Major Bantam

Gavin Pomponio scored an unassisted, shorthanded goal late in the third period to lift the Osgoode Richmond Major Bantam Romans to a 2-2 tie with Cumberland Nov. 30. Gavin Kenny also scored a third period goal for the Romans with Ethan Mulligan assisting.

The Richmond Royals missed a huge opportunity to gain some ground on the two teams immediately ahead of them in the Central Canada Hockey League Tier 2 standings over the weekend. The eighth place Royals travelled to Winchester to face the sixth place Hawks Friday night and then hosted the seventh place Embrun Panthers in Richmond Sunday. The Royals lost a pair of one-goal games. In Winchester on Friday, the Royals jumped out to a 4-2 lead in the first period, but would lose 6-5 in a shootout. Patrick Yates, Ryan Bouley and Josh Arts each had a goal and an assist for the Royals while Adam Goodfellow assisted on a pair of Royals goals. Willem Brandt also scored, with Thomas Cousens adding an assist. On Sunday afternoon, fans saw a great goaltending battle between Eric Tessier of the Royals and Cody MacEachern of the Embrun Panthers. Despite Tessier’s

35 save effort, the Royals fell 2-1 to the visitors thanks to a pair of Panthers’ power play goals. The Royals once again jumped into an early lead, as Josh Arts netted his fourth goal of the year from Owen Nevins and Grant Cooper. The Panthers tied the score late in the second as Mathieu Plante scored his first goal of the season on the power play from Connor Drost and Philippe Plante. The winning goal came with just 2:43 left in the third period, as Mathieu Brennan notched a power play goal from Jeremy Cyr. The Royals pushed for the equalizer, but MacEachern was solid in goal and the Royals were called for a checking to the head penalty with 2:02 left to play to put them a man down. The Royals have two Sunday afternoon home games before Christmas, as they take on Winchester dec. 16 and the Athens Aeros come to town Dec. 23. Both games are at 1:30 p.m.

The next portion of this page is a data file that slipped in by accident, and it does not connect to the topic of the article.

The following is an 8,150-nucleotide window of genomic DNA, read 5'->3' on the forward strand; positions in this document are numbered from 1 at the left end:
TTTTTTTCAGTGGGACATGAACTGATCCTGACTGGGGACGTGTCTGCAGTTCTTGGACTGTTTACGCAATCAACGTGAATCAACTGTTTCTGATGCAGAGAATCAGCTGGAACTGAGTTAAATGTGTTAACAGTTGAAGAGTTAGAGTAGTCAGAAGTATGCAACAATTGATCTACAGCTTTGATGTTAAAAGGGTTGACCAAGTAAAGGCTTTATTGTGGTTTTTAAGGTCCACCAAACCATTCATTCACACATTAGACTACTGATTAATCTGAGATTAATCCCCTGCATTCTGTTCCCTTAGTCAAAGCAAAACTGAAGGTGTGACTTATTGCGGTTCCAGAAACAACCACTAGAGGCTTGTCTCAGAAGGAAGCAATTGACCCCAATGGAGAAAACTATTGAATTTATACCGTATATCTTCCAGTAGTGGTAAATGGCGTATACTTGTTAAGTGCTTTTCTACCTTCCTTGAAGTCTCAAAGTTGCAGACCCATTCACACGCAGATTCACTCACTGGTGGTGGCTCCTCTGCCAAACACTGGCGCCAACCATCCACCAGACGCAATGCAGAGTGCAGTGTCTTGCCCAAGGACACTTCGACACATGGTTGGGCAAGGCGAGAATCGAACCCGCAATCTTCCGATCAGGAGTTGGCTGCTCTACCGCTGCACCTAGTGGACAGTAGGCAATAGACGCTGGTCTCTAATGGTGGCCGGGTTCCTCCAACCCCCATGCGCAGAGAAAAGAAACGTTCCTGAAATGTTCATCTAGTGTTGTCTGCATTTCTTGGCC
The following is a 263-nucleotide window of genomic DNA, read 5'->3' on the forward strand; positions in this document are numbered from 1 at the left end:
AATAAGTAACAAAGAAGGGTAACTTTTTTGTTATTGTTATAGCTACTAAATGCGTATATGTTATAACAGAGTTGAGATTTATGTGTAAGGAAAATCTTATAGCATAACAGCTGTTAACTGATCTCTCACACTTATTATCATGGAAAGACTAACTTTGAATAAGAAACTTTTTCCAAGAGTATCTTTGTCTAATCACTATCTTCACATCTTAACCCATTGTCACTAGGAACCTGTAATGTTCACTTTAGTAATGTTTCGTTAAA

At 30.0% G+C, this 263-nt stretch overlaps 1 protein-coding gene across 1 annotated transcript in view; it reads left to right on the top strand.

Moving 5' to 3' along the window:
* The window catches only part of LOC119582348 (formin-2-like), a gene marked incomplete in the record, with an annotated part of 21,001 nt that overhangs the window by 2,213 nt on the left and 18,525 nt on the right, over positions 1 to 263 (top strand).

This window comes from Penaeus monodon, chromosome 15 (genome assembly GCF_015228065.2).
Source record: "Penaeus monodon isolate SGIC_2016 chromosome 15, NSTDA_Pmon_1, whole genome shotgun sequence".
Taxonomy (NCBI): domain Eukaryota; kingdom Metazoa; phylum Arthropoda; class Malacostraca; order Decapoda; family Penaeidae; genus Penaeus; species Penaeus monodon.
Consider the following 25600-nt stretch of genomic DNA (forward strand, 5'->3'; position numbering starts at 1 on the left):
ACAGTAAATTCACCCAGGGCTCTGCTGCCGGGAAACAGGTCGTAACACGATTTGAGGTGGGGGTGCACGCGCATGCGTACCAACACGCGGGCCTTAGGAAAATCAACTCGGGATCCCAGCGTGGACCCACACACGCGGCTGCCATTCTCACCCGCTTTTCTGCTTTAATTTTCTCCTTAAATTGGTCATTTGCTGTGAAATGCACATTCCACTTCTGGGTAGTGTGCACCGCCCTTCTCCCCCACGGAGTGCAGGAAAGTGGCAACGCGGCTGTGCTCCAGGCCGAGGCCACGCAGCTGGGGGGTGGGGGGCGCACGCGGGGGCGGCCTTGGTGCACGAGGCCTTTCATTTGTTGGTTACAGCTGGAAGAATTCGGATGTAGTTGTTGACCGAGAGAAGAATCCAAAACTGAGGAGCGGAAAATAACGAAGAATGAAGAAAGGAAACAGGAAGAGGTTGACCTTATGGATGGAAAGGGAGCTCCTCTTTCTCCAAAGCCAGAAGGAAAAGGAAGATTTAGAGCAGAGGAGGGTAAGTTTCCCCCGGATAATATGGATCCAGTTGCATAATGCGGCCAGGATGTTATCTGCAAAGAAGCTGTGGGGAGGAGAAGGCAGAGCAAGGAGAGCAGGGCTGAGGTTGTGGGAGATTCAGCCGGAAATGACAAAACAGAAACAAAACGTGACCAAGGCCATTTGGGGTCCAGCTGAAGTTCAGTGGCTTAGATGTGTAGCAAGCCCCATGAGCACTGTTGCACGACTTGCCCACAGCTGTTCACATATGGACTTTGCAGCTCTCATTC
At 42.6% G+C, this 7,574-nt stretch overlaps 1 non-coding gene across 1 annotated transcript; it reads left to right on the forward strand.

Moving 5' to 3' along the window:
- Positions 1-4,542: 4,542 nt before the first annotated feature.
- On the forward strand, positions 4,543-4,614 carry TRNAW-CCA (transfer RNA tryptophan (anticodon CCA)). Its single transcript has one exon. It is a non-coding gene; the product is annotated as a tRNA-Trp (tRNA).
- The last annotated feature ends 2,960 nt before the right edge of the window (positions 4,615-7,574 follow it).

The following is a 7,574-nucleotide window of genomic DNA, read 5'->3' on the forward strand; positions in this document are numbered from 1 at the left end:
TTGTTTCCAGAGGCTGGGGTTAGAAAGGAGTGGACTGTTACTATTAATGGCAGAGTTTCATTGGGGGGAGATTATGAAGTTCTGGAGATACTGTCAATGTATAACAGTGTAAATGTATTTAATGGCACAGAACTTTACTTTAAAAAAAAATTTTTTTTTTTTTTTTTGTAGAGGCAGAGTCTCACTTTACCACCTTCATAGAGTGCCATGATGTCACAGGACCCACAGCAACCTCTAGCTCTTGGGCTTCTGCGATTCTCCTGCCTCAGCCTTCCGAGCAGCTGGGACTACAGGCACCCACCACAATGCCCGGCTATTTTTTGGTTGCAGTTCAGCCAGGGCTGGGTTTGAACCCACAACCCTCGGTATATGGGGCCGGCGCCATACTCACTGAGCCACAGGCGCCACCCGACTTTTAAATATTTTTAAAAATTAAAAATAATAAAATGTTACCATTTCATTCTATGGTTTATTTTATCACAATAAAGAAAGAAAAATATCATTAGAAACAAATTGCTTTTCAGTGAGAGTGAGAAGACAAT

Community Calendar

Paul’s Pharmacy

These cards accepted

scored from Everett Sample in the first, and Connor Labelle adding an unassisted goal, also in the first. Jimmy Boyd was the winning goalie.

Richmond Royals let early leads slip in pair of one-goal losses

• Ottawa Newcomers Club - non-profit, social organization for women who have recently moved to this area; (and those who have experienced a significant life change), and would like to meet new people of similar interests by joining our many group activities. More information at: ottawanewcomersclub.ca or by contacting newcomersclubottawa@gmail.com.

• Friday Night Country Music & Dance Club The Greely Legion hosts a Friday Night Music and Dance Club, the fourth Friday of each month. Bring along an instrument to play, or come in to sing, listen and dance. Admission is FREE. Greely Legion, 8021 Mitch Owens Road, ON. Information: 613-822-1451 or 613-826-6128.

• First Friday of each month, Old Time Fiddle Music & Dance Greely Community Centre, 1448 Meadow Drive, Greely. For additional info call 613 489-2697.

• Tuesday Dance Party The Greely Legion hosts live music on the 1st and 3rd Tuesday of each month from 1:00 pm - 4:00 pm. Bring along an instrument to play, or come in to sing, listen and dance. Admission is FREE. Greely Legion, 8021 Mitch Owens Road, ON. Information: 613-822-1451 or 613-826-6128.